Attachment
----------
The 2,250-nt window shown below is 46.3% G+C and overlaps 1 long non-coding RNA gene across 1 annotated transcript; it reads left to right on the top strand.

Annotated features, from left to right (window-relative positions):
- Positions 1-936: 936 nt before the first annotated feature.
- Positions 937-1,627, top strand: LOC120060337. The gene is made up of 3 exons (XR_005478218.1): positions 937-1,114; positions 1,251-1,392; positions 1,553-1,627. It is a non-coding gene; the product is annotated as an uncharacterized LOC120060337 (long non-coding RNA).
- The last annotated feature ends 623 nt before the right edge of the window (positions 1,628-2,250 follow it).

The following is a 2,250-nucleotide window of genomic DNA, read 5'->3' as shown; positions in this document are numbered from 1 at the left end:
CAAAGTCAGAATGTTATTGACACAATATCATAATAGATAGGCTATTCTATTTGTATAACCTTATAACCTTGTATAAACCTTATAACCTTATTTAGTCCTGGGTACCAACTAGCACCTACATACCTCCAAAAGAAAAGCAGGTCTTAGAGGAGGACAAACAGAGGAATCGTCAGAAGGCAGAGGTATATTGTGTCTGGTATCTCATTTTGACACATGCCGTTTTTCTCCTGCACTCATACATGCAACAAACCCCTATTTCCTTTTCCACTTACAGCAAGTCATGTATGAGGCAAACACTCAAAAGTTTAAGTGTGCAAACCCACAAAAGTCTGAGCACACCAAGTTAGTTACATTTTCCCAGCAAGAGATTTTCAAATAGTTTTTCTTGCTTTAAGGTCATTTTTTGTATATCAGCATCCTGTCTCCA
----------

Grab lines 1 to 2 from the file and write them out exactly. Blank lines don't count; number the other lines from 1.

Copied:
The 2,250-nt window shown below is 46.3% G+C and overlaps 1 long non-coding RNA gene across 1 annotated transcript; it reads left to right on the top strand.

Annotated features, from left to right (window-relative positions):